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OPTIMISM about economic expansion has increased significantly among Singapore finance executives in tandem with growing sentiment from global peers, according to additional details of the 2017 Global Business & Spending Outlook survey released by American Express on Wednesday.
However, political uncertainty in other countries is deterring Singaporean companies from expanding into new markets.
Conducted by Institutional Investor Thought Leadership Studio, the survey polled 650 senior finance executives from companies around the world with annual revenues of US$500 million or more, including 30 Singapore-based respondents.
The survey responses were gathered after the 2016 US election, in late November and early December 2016.
The percentage of Singapore finance executives who expect "substantial economic expansion" in the coming year rose to a seven-year high of 37 per cent from 12 per cent in 2016. Globally, that number increased from 19 per cent last year to a 10-year high of 38 per cent.
"It is pleasing to finally see optimism return after years of suppressed growth, and companies appear to be ready to increase their spending," said Nigel Fox, vice-president and general manager of global corporate payments for Singapore at American Express.
He noted that the results showing that Singapore companies' hesitation to enter new markets comes despite the Singapore government's offers of grants and funding schemes to encourage small and medium enterprises (SMEs) to expand overseas.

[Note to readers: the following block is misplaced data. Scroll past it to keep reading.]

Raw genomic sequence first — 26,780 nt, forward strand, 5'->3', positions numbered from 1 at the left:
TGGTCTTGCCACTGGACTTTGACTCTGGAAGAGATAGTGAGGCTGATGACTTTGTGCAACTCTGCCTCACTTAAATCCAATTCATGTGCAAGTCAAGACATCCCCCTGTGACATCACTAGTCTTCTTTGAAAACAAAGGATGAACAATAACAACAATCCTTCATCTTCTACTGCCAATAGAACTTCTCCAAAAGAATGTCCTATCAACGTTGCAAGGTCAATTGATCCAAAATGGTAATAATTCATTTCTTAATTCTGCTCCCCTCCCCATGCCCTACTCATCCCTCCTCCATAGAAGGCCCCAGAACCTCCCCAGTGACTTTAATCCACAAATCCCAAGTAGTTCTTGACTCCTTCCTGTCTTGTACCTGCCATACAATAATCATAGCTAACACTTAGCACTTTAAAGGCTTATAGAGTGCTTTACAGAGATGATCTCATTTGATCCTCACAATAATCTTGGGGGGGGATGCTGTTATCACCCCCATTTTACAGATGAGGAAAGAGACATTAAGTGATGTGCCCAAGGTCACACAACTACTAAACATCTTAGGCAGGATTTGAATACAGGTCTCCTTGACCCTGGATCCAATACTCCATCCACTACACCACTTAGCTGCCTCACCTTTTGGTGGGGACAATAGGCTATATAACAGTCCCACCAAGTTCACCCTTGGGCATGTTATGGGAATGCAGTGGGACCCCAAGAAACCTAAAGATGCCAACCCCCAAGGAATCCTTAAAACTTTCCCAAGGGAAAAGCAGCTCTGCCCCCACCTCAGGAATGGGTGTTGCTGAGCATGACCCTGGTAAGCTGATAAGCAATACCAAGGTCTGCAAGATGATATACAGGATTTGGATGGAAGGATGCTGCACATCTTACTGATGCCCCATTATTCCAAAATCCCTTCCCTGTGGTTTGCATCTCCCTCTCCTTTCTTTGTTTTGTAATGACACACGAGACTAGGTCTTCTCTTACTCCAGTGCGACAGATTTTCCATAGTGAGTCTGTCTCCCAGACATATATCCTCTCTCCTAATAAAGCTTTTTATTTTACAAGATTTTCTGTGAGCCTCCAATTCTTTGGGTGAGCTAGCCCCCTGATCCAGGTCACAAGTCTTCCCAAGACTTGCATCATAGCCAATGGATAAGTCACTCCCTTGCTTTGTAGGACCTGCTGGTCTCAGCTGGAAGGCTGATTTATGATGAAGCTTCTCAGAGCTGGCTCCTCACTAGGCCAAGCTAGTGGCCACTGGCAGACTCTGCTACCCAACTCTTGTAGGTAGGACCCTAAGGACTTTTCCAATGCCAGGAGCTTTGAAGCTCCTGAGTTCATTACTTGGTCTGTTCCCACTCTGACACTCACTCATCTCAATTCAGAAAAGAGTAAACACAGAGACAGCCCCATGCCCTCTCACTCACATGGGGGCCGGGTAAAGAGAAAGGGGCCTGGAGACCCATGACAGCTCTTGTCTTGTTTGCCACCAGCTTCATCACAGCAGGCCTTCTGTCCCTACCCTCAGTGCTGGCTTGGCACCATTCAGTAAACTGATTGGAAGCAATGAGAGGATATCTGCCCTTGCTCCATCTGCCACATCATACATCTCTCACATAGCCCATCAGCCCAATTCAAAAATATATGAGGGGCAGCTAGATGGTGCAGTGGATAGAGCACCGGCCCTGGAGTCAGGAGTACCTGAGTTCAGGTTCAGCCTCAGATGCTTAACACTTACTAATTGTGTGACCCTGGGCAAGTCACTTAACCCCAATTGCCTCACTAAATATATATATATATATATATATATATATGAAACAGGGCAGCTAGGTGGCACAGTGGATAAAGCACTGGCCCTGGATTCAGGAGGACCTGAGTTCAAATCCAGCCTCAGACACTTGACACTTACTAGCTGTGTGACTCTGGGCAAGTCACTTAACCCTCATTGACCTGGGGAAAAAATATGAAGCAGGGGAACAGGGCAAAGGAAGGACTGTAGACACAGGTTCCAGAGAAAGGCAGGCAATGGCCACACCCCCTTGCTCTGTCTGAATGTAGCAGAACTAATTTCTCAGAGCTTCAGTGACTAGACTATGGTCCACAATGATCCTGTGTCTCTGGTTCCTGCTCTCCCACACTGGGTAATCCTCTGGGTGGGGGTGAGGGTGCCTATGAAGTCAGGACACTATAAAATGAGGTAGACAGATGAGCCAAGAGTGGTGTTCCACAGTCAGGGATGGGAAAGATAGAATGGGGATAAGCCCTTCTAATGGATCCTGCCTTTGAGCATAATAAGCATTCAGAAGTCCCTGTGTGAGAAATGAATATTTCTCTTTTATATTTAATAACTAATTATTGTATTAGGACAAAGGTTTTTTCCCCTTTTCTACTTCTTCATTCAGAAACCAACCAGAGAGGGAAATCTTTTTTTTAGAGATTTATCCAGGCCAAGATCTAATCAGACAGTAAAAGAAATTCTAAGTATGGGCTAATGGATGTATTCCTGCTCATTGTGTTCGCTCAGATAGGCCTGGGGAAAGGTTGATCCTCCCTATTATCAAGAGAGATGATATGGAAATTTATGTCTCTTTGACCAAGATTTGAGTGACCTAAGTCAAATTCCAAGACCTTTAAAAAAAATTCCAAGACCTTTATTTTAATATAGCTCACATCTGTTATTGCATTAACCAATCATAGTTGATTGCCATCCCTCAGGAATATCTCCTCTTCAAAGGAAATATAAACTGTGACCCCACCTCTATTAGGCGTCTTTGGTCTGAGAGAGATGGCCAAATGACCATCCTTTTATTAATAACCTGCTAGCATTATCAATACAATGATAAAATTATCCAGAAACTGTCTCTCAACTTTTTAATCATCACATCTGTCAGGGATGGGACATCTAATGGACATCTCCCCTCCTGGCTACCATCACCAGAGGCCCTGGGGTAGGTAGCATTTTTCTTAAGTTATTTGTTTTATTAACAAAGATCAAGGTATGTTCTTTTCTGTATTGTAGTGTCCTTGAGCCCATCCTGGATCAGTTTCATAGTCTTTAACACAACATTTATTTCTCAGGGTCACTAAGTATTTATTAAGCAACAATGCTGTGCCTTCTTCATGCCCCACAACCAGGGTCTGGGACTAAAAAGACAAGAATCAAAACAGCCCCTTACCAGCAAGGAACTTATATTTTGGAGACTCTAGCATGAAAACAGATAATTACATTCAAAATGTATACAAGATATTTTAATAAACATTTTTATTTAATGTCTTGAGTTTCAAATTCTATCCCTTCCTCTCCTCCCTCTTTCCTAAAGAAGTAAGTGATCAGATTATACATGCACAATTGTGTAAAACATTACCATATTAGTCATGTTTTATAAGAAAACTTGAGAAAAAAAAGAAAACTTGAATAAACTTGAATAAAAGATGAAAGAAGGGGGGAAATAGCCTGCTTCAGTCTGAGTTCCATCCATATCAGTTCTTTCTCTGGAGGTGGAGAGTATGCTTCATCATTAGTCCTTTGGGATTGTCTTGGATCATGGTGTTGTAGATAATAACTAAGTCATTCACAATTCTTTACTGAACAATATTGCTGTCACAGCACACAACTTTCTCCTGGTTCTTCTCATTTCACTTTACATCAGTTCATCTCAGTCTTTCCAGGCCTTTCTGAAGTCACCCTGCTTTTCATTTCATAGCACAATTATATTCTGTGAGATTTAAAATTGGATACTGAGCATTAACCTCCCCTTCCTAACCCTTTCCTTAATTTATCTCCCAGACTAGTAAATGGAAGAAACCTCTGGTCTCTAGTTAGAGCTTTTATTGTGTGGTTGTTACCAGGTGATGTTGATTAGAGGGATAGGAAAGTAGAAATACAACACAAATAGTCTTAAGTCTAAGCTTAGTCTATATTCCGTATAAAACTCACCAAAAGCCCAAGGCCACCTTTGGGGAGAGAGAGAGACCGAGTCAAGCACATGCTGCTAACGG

"Entering new markets" dropped to fourth place in spending and investment priorities for Singapore companies this year, from second place in 2016. It was listed as the top spending priority in 2015.
Eighty per cent of the Singapore companies polled acknowledged that political and economic uncertainty outside of Singapore is a factor in their hesitation to expand, and 93 per cent said they were likely to withdraw their business activities from high-risk areas if threatened.
Remaining competitive with other companies is the top spending priority for 2017, with 93 per cent of companies saying that they will spend more in this area. Mr Fox cited examples of increased competition in several industries such as food, with the advent of food delivery services altering the business landscape for restaurants and cafes.
Improving financial returns to owners or shareholders and pursuing business transformation and innovation were the second and third top priorities for Singapore companies.
Hiring is likely to slow, with 83 per cent of respondents expecting headcount to increase, down from 87 per cent last year. More companies are also planning to spend less on labour and headcount compared to the previous year, with 27 per cent intending to reduce spending in this area compared to 22 per cent in 2016.
All the Singapore respondents said that difficulty in hiring and retaining sales and marketing staff has affected company performance.
However, the survey results indicated that they will be prioritising IT-support, mid-level management, finance, and general administration and support talent in their hiring plans.